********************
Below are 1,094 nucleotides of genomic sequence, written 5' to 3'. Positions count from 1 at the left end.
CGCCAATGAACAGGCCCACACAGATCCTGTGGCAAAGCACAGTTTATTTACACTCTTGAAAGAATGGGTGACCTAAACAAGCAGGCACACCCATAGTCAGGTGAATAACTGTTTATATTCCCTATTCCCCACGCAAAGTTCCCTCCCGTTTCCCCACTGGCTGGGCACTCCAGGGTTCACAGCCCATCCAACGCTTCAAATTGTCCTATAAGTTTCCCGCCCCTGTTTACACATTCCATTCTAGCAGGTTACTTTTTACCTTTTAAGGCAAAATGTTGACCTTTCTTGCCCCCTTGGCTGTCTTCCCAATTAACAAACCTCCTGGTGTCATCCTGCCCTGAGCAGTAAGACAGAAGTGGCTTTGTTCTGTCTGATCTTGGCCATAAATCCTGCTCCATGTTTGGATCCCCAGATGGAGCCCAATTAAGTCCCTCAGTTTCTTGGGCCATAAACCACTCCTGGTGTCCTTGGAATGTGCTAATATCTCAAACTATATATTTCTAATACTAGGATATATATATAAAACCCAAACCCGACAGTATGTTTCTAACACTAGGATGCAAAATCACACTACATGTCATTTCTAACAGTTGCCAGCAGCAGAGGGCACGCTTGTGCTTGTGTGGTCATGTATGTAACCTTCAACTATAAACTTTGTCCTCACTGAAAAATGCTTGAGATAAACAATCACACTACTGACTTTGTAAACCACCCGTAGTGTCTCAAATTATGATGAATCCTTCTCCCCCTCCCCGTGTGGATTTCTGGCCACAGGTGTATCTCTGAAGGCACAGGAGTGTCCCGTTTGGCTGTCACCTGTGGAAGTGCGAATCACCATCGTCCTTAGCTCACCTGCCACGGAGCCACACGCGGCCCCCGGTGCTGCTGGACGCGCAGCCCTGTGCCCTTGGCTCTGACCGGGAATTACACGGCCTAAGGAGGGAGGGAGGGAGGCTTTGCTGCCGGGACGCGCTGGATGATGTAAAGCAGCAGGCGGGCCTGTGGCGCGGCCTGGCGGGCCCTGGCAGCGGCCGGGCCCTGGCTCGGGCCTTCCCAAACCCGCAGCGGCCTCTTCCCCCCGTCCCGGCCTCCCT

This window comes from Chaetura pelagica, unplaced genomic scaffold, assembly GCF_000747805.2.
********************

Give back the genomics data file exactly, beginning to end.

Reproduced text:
Below are 1,094 nucleotides of genomic sequence, written 5' to 3'. Positions count from 1 at the left end.
CGCCAATGAACAGGCCCACACAGATCCTGTGGCAAAGCACAGTTTATTTACACTCTTGAAAGAATGGGTGACCTAAACAAGCAGGCACACCCATAGTCAGGTGAATAACTGTTTATATTCCCTATTCCCCACGCAAAGTTCCCTCCCGTTTCCCCACTGGCTGGGCACTCCAGGGTTCACAGCCCATCCAACGCTTCAAATTGTCCTATAAGTTTCCCGCCCCTGTTTACACATTCCATTCTAGCAGGTTACTTTTTACCTTTTAAGGCAAAATGTTGACCTTTCTTGCCCCCTTGGCTGTCTTCCCAATTAACAAACCTCCTGGTGTCATCCTGCCCTGAGCAGTAAGACAGAAGTGGCTTTGTTCTGTCTGATCTTGGCCATAAATCCTGCTCCATGTTTGGATCCCCAGATGGAGCCCAATTAAGTCCCTCAGTTTCTTGGGCCATAAACCACTCCTGGTGTCCTTGGAATGTGCTAATATCTCAAACTATATATTTCTAATACTAGGATATATATATAAAACCCAAACCCGACAGTATGTTTCTAACACTAGGATGCAAAATCACACTACATGTCATTTCTAACAGTTGCCAGCAGCAGAGGGCACGCTTGTGCTTGTGTGGTCATGTATGTAACCTTCAACTATAAACTTTGTCCTCACTGAAAAATGCTTGAGATAAACAATCACACTACTGACTTTGTAAACCACCCGTAGTGTCTCAAATTATGATGAATCCTTCTCCCCCTCCCCGTGTGGATTTCTGGCCACAGGTGTATCTCTGAAGGCACAGGAGTGTCCCGTTTGGCTGTCACCTGTGGAAGTGCGAATCACCATCGTCCTTAGCTCACCTGCCACGGAGCCACACGCGGCCCCCGGTGCTGCTGGACGCGCAGCCCTGTGCCCTTGGCTCTGACCGGGAATTACACGGCCTAAGGAGGGAGGGAGGGAGGCTTTGCTGCCGGGACGCGCTGGATGATGTAAAGCAGCAGGCGGGCCTGTGGCGCGGCCTGGCGGGCCCTGGCAGCGGCCGGGCCCTGGCTCGGGCCTTCCCAAACCCGCAGCGGCCTCTTCCCCCCGTCCCGGCCTCCCT

This window comes from Chaetura pelagica, unplaced genomic scaffold, assembly GCF_000747805.2.